3. Health care’s Q3 earnings bonanza
This week will feature 26 major health care companies showering investors with third-quarter profits and initial outlooks for 2019.
The bottom line: Based on the first week of the Q3 earnings season, the health care industry is raking in record profits and is more powerful than ever, Axios’ Bob Herman writes.
- The first 7 health care companies to report — which include giants like UnitedHealth Group, Johnson & Johnson, Walgreens and Novartis — took home $11.8 billion of profit combined.
- That’s 10% higher than the same period a year ago.
What to watch: Centene, Gilead and Merck all report this week.
4. FDA's generics blitz
One of the Trump administration’s most concrete efforts to lower drug prices is an approach that’s been around for decades: approving more generic drugs. And it’s moving fast.
By the numbers: FDA approved 781 generic drugs in fiscal 2018. That’s 90% more than in 2014, when Congress provided new authorities designed to speed the approval process, according to a PwC report.
Between the lines: Some generics are more important than others.
- The approval of a generic EpiPen this past summer was seen as an especially big deal. Generic versions of complex products (like the EpiPen) are harder to produce, and the FDA has said it’s especially invested in helping those products get to the market.
Yes, but: The first generic competitor to a brand-name product often isn’t the one that brings prices way down. Generics can still make a lot of money by being just slightly cheaper than the product they’re copying, so the steepest discounts often don’t appear until multiple generics hit the market.
What’s next: FDA Commissioner Scott Gottlieb is trying to standardize key parts of the review process in the U.S. and Europe, so that generics could more easily seek approval in both regulatory systems.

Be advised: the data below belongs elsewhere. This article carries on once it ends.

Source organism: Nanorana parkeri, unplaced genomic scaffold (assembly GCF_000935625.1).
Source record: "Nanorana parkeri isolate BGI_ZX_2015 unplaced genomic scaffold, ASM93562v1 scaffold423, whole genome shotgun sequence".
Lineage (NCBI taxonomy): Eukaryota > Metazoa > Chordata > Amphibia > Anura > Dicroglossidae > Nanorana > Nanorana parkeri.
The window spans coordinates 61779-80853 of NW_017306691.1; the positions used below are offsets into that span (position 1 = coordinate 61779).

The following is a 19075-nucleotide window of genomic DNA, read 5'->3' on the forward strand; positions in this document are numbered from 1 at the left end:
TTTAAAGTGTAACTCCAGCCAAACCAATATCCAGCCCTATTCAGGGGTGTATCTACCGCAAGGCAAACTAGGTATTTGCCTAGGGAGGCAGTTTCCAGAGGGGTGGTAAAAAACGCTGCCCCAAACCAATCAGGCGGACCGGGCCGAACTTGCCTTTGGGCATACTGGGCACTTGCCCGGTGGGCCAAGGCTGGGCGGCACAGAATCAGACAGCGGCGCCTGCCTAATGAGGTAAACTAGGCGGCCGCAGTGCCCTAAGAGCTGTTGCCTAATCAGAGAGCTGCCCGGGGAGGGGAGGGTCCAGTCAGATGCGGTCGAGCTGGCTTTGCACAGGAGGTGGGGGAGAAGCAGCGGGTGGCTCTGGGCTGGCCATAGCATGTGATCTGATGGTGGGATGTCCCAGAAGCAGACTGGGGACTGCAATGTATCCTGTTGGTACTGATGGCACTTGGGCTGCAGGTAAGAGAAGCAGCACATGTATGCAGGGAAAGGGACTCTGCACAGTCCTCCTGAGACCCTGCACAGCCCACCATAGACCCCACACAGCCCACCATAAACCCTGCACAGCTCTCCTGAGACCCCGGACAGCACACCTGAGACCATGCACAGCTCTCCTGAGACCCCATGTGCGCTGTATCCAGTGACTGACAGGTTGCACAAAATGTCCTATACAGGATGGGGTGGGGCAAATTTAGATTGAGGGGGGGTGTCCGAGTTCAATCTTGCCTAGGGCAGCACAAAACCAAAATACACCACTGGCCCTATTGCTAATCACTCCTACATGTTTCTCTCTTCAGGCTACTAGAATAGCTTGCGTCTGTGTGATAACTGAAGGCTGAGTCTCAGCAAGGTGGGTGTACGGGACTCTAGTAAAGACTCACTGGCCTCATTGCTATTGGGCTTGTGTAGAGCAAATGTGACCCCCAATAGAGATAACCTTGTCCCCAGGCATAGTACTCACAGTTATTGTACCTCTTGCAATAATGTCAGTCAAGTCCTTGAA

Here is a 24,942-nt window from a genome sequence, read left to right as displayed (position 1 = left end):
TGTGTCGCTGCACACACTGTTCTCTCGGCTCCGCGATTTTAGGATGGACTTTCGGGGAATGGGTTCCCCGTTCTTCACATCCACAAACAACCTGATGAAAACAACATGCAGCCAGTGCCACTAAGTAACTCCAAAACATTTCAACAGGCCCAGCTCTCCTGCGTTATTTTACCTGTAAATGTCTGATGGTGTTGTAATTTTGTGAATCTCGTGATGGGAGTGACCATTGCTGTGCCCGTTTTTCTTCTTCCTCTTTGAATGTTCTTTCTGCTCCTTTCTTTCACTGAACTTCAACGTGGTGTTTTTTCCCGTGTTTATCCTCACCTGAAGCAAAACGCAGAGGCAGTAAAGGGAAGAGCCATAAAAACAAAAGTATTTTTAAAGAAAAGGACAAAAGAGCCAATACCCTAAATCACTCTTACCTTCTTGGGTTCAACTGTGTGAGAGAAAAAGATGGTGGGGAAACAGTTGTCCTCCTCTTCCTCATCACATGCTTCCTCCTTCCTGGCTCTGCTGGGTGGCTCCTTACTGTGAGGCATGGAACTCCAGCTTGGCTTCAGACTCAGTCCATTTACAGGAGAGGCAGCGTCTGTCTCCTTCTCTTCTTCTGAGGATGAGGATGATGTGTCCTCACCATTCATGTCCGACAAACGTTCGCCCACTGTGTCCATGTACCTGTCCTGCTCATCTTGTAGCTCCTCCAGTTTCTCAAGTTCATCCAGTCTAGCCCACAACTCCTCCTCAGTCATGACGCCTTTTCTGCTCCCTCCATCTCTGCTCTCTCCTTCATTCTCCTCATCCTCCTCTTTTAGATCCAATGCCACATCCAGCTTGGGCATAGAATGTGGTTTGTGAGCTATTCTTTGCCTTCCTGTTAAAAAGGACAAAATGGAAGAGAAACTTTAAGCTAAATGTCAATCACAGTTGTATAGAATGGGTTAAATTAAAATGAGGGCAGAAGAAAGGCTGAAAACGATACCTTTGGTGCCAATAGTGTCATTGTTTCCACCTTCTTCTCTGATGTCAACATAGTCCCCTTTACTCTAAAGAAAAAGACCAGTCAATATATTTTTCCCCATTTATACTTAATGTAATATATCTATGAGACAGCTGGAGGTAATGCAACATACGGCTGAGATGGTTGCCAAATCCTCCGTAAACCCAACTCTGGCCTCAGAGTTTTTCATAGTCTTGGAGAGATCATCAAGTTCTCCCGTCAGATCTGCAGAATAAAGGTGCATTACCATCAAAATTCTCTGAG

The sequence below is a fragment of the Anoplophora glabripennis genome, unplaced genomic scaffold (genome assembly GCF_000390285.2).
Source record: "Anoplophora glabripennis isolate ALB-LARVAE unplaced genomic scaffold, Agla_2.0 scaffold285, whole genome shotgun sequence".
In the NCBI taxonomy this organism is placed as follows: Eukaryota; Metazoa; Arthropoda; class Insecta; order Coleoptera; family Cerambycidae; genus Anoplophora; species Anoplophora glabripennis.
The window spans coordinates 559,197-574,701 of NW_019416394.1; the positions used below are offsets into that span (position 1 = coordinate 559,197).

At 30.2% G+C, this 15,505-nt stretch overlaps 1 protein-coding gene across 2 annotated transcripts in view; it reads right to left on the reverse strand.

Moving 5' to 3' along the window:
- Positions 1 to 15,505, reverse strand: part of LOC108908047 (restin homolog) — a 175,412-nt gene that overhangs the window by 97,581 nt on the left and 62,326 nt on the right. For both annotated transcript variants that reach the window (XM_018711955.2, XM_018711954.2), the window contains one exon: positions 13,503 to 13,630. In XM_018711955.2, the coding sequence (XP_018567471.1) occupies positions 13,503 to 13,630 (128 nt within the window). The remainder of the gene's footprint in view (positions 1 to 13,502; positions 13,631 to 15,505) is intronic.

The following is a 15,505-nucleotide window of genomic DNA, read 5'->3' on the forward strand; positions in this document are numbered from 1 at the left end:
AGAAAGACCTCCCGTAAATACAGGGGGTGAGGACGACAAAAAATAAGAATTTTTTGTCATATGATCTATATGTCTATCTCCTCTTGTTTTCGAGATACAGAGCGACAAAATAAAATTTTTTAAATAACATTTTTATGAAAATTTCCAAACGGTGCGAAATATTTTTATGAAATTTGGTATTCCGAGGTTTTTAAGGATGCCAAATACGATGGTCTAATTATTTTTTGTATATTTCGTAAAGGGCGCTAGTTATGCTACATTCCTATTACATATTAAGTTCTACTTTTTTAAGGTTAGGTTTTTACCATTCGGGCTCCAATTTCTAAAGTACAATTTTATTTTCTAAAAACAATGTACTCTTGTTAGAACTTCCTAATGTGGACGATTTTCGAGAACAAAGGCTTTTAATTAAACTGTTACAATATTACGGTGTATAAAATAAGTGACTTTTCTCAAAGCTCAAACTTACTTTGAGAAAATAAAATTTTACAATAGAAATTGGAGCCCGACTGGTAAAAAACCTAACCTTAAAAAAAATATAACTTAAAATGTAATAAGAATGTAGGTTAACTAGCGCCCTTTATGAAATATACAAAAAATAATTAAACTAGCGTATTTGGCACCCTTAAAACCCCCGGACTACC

5. States may want to run their own exchanges
A couple of blue states are trying to take over their own ACA exchanges, rather than continuing to outsource them to HealthCare.gov.
That’s a good idea, Georgetown University researcher Rachel Schwab argues in a blog post.
Where it stands: Only 11 states do everything themselves — operating their own exchange and running their own enrollment websites.
- Nevada and New Mexico both take care of a lot of their own administrative and regulatory functions, but rely on HealthCare.gov for enrollment. Both states are planning to take over the whole operation themselves.
- Officials in Oregon have also started discussing whether it makes sense to stick with HealthCare.gov.
States can save money in the long run by running their own systems, Schwab writes.
- States that use HealthCare.gov must pay for that service through a user fee that’s tied to the cost of premiums in their states. And the size of that fee is growing — it’s now at 3% of premiums, up from 1.5%.
- By taking over their own operations, states can cover their costs without sending more money to the federal government.
- Although there’s an initial cost to standing up a new enrollment platform, Nevada has said it expects to save $18 million from the move, and New Mexico expects to save $8 million.
6. Insurers bid for N.C. Medicaid money
Here’s who wants a piece of North Carolina’s soon-to-be-privatized Medicaid program, Bob reports:
- AmeriHealth Caritas
- Anthem and Blue Cross Blue Shield of North Carolina in a joint venture
- My Health By My Providers, a health plan owned by North Carolina hospital systems
- Optima Health
- WellCare Health Plans
Why it matters: $12 billion annually will be up for grabs.